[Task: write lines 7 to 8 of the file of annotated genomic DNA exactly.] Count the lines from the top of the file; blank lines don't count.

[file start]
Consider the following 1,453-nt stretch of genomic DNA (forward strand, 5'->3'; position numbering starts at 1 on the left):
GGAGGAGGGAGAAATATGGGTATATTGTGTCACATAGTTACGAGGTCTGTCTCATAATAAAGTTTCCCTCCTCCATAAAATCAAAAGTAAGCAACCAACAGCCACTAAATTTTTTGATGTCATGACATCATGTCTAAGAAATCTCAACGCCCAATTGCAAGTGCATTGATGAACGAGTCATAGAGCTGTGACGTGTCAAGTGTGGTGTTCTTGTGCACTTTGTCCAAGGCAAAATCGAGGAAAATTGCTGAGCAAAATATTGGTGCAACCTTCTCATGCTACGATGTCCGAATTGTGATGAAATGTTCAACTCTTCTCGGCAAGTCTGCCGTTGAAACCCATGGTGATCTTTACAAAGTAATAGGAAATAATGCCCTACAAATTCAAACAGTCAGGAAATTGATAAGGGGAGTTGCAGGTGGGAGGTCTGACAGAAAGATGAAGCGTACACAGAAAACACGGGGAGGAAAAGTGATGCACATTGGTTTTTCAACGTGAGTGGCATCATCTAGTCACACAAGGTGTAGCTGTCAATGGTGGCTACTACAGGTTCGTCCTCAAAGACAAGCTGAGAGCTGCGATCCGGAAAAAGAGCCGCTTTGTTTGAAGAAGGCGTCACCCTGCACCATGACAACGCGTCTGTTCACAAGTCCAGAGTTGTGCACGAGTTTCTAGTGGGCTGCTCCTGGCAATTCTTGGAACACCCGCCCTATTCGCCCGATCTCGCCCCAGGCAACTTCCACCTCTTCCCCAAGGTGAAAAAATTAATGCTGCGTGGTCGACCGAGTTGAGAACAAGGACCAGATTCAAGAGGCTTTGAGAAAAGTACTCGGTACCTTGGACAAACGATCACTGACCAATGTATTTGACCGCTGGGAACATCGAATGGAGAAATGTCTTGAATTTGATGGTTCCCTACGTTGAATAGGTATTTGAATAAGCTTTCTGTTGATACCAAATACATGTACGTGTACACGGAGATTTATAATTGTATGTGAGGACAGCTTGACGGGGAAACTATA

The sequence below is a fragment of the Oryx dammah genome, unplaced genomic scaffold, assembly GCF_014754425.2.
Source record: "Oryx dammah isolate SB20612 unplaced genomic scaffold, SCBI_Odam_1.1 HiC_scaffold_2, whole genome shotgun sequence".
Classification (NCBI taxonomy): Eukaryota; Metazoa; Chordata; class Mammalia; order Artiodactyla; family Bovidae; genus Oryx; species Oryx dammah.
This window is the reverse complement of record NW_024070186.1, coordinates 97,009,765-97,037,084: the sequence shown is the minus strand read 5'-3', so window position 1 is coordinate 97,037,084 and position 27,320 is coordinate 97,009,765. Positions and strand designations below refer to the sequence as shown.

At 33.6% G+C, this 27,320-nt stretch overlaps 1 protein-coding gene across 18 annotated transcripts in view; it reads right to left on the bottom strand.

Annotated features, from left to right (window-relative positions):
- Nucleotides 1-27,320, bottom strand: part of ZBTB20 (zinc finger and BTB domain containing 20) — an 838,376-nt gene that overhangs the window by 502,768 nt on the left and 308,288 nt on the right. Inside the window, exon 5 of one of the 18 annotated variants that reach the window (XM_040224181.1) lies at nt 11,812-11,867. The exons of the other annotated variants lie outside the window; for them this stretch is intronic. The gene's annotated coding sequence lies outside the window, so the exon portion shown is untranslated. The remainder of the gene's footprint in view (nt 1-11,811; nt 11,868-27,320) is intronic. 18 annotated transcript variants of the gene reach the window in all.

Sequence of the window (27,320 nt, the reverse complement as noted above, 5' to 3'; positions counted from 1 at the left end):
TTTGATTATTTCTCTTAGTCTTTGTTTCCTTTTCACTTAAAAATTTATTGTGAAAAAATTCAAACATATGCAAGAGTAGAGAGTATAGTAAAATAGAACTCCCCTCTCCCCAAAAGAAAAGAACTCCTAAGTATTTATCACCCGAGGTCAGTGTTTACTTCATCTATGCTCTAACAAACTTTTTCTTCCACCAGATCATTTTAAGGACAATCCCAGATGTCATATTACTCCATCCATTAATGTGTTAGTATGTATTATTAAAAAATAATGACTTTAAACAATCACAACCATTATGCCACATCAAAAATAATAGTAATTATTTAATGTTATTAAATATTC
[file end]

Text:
At 33.6% G+C, this 27,320-nt stretch overlaps 1 protein-coding gene across 18 annotated transcripts in view; it reads right to left on the bottom strand.

Annotated features, from left to right (window-relative positions):